A Hard Lesson
By Audrey Pavia, Urban Farm Contributing Editor
Monday, October 4, 2010
Photo by Audrey Pavia
Foxy loved her life as an urban barn cat.
Everyone who has a barn cat knows the risks. Outdoor cats are susceptible to all kinds of dangers, and tend to have a shorter life span than their indoor counterparts.
I know this and believe it. Yet I took a chance by having an urban barn cat. I tried my best to keep her safe, but I knew the day might come when I would lose her to the dangers of the outdoors.
I previously wrote about how Foxy had spent her entire life in small New York City apartments until she came to live with my husband and me two-plus years ago. We tried to keep her confined to the garage, but she would have none of it. She wanted to be outside.
To minimize the risks to her wellbeing, we developed a routine. For more than two years, it worked. I would let her out in the morning after feeding the horses, when I knew the coyotes were going back to their dens. Foxy would hang around our backyard farm all day, lounging in the sun and chasing critters across the patio. Just before sunset, Randy would feed her dinner in the garage and latch the cat door so Foxy was in for the night.
Foxy didn’t like this routine. She wanted to be outside at night, probably because she could hear rodents scampering around, just asking to be caught. The world is different at night, and she wanted desperately to explore it. But the dangers of speeding cars and prowling coyotes compelled me to keep her confined at night. She would make attempts to dash out the door, but Randy and I got good at stopping her short.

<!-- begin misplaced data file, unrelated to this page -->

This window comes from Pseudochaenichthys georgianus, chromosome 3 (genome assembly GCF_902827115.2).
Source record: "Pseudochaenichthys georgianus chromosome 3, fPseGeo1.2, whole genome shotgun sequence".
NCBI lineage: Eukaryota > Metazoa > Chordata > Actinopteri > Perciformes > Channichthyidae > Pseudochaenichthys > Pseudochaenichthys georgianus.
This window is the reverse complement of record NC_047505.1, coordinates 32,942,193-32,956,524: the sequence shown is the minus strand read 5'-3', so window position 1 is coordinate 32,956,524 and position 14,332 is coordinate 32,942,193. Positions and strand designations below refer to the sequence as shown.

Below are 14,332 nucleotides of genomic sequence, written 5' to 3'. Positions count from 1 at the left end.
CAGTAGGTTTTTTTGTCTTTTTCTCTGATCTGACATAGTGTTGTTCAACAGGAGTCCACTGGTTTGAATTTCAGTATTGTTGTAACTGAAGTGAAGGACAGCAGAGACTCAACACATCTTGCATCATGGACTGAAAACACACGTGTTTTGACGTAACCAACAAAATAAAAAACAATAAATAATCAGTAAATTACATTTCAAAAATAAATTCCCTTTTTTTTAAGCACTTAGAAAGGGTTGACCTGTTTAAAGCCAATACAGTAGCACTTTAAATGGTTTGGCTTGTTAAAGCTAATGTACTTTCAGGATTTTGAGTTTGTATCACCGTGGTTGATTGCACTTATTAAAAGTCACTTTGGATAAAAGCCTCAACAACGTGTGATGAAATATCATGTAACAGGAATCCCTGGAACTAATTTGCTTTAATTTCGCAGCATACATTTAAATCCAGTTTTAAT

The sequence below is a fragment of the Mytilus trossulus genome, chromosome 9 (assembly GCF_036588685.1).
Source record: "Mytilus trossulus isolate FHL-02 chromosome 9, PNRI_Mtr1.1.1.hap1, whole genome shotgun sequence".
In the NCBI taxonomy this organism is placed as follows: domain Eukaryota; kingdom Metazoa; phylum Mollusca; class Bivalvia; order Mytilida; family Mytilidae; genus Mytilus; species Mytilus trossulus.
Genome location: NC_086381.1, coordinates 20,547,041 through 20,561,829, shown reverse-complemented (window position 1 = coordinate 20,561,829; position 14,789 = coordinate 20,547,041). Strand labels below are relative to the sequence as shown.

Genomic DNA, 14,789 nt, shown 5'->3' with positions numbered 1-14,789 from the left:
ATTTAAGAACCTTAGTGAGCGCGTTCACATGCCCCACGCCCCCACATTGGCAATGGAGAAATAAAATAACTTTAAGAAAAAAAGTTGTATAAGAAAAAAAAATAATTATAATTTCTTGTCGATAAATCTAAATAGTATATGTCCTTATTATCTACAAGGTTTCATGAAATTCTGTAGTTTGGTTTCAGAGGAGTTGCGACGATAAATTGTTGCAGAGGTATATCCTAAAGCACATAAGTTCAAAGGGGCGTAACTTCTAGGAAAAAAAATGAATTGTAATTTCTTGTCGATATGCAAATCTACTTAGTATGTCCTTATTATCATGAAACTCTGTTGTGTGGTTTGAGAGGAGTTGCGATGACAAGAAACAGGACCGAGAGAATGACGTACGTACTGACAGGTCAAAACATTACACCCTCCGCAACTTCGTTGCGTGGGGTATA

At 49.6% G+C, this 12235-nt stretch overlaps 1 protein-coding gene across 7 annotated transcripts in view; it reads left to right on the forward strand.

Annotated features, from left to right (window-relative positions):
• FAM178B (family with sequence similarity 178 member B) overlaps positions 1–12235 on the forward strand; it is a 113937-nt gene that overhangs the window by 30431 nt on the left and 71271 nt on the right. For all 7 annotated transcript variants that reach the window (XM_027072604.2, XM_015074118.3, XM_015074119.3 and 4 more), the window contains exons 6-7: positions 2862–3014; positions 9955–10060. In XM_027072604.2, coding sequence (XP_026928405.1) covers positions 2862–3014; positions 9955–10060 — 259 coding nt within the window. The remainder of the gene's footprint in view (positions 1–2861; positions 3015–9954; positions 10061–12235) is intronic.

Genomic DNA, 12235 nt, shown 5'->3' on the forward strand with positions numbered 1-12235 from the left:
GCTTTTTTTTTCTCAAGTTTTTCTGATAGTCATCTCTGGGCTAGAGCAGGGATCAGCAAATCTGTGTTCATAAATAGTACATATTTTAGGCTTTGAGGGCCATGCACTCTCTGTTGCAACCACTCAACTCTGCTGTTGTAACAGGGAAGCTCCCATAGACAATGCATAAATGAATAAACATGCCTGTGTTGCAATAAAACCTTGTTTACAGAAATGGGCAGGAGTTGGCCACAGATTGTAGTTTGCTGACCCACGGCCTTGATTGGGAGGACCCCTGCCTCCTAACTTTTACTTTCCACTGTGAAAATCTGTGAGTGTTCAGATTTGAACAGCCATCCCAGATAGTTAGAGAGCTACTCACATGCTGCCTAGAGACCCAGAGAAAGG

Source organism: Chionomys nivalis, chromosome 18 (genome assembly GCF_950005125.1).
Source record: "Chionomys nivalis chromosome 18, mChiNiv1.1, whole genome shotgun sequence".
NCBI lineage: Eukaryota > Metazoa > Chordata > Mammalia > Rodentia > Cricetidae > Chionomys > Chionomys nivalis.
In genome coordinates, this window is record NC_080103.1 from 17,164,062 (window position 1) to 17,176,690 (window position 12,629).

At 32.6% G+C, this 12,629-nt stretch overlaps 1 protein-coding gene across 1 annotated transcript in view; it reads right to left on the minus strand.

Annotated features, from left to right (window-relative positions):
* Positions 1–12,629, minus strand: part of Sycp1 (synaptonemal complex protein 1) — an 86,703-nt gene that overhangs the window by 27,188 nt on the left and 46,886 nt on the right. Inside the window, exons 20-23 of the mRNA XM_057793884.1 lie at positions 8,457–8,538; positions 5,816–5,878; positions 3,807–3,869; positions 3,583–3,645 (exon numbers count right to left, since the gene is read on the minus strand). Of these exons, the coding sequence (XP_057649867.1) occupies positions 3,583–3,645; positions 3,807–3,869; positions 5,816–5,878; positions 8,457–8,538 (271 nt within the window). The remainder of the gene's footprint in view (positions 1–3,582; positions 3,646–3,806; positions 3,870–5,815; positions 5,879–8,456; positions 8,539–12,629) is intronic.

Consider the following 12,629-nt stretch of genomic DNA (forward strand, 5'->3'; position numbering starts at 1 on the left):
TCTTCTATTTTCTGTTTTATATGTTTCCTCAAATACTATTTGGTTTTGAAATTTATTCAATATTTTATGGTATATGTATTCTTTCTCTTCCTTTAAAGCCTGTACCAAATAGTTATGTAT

But recently, Randy was away for the weekend. I fed Foxy her dinner, but forgot to latch the cat door. I had a lot on my mind that night and I made a mistake. Apparently, it was a fatal one.
The next morning when I went out to give Foxy her breakfast, she wasn’t in the garage. I realized my mistake and walked all around the property, calling her. She didn’t come. I spent the next three days looking for her all around the neighborhood. I left the cat door unlatched and her food in the garage, in case she came home. But she didn’t.
Foxy never strayed far beyond on our property. There’s no way she wandered off to someone else’s house and made herself at home there. She was happy here and loved her life. There is only thing that could have happened to her: a coyote.
I cry every day when I see her litter box and empty bed in the garage. I still leave them, holding onto the hope that one day she will come back. I leave the cat door unlatched just in case.
I have a lot of guilt and a tremendous sadness. It’s my fault she is gone. I should have remembered to latch that door.
My sister, Heidi, tried to console me by saying that the last two years of Foxy’s life were the most wonderful years she ever had. I know that is supposed to make me feel better, and it does in a small way. Yet I still miss seeing that fluffy fur ball whenever I go into the garage. I suspect I always will.
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